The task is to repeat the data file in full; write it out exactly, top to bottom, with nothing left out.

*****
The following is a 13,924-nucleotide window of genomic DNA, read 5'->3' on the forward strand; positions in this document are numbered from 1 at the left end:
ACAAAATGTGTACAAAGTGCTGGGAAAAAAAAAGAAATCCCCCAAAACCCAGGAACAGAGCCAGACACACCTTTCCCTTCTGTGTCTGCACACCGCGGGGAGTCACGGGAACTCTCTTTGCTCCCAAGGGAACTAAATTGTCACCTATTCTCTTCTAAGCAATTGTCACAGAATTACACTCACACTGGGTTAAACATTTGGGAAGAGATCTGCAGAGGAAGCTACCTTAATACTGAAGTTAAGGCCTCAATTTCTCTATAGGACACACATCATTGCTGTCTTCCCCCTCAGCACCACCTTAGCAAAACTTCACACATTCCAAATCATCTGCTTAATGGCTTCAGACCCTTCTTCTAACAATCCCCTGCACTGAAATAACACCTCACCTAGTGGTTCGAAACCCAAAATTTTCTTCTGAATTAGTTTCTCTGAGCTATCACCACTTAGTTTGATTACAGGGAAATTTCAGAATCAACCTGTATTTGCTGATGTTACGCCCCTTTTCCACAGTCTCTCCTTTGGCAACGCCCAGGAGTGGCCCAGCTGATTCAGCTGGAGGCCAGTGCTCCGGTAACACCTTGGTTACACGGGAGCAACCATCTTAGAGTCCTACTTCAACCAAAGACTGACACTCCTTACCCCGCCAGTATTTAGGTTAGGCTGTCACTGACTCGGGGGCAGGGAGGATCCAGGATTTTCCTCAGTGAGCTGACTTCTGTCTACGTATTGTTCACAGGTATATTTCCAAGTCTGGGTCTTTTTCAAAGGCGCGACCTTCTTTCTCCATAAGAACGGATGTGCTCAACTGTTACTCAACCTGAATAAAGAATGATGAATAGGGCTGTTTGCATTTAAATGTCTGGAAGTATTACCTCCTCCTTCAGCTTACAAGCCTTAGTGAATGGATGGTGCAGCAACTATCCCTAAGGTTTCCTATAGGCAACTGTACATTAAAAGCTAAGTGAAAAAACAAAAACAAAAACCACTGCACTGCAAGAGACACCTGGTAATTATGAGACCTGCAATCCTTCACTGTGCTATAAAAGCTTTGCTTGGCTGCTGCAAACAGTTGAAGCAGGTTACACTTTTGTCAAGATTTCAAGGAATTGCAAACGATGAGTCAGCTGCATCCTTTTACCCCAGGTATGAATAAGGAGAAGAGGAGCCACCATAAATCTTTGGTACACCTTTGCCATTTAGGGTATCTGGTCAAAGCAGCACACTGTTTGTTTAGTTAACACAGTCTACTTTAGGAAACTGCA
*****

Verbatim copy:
The following is a 13,924-nucleotide window of genomic DNA, read 5'->3' on the forward strand; positions in this document are numbered from 1 at the left end:
ACAAAATGTGTACAAAGTGCTGGGAAAAAAAAAGAAATCCCCCAAAACCCAGGAACAGAGCCAGACACACCTTTCCCTTCTGTGTCTGCACACCGCGGGGAGTCACGGGAACTCTCTTTGCTCCCAAGGGAACTAAATTGTCACCTATTCTCTTCTAAGCAATTGTCACAGAATTACACTCACACTGGGTTAAACATTTGGGAAGAGATCTGCAGAGGAAGCTACCTTAATACTGAAGTTAAGGCCTCAATTTCTCTATAGGACACACATCATTGCTGTCTTCCCCCTCAGCACCACCTTAGCAAAACTTCACACATTCCAAATCATCTGCTTAATGGCTTCAGACCCTTCTTCTAACAATCCCCTGCACTGAAATAACACCTCACCTAGTGGTTCGAAACCCAAAATTTTCTTCTGAATTAGTTTCTCTGAGCTATCACCACTTAGTTTGATTACAGGGAAATTTCAGAATCAACCTGTATTTGCTGATGTTACGCCCCTTTTCCACAGTCTCTCCTTTGGCAACGCCCAGGAGTGGCCCAGCTGATTCAGCTGGAGGCCAGTGCTCCGGTAACACCTTGGTTACACGGGAGCAACCATCTTAGAGTCCTACTTCAACCAAAGACTGACACTCCTTACCCCGCCAGTATTTAGGTTAGGCTGTCACTGACTCGGGGGCAGGGAGGATCCAGGATTTTCCTCAGTGAGCTGACTTCTGTCTACGTATTGTTCACAGGTATATTTCCAAGTCTGGGTCTTTTTCAAAGGCGCGACCTTCTTTCTCCATAAGAACGGATGTGCTCAACTGTTACTCAACCTGAATAAAGAATGATGAATAGGGCTGTTTGCATTTAAATGTCTGGAAGTATTACCTCCTCCTTCAGCTTACAAGCCTTAGTGAATGGATGGTGCAGCAACTATCCCTAAGGTTTCCTATAGGCAACTGTACATTAAAAGCTAAGTGAAAAAACAAAAACAAAAACCACTGCACTGCAAGAGACACCTGGTAATTATGAGACCTGCAATCCTTCACTGTGCTATAAAAGCTTTGCTTGGCTGCTGCAAACAGTTGAAGCAGGTTACACTTTTGTCAAGATTTCAAGGAATTGCAAACGATGAGTCAGCTGCATCCTTTTACCCCAGGTATGAATAAGGAGAAGAGGAGCCACCATAAATCTTTGGTACACCTTTGCCATTTAGGGTATCTGGTCAAAGCAGCACACTGTTTGTTTAGTTAACACAGTCTACTTTAGGAAACTGCA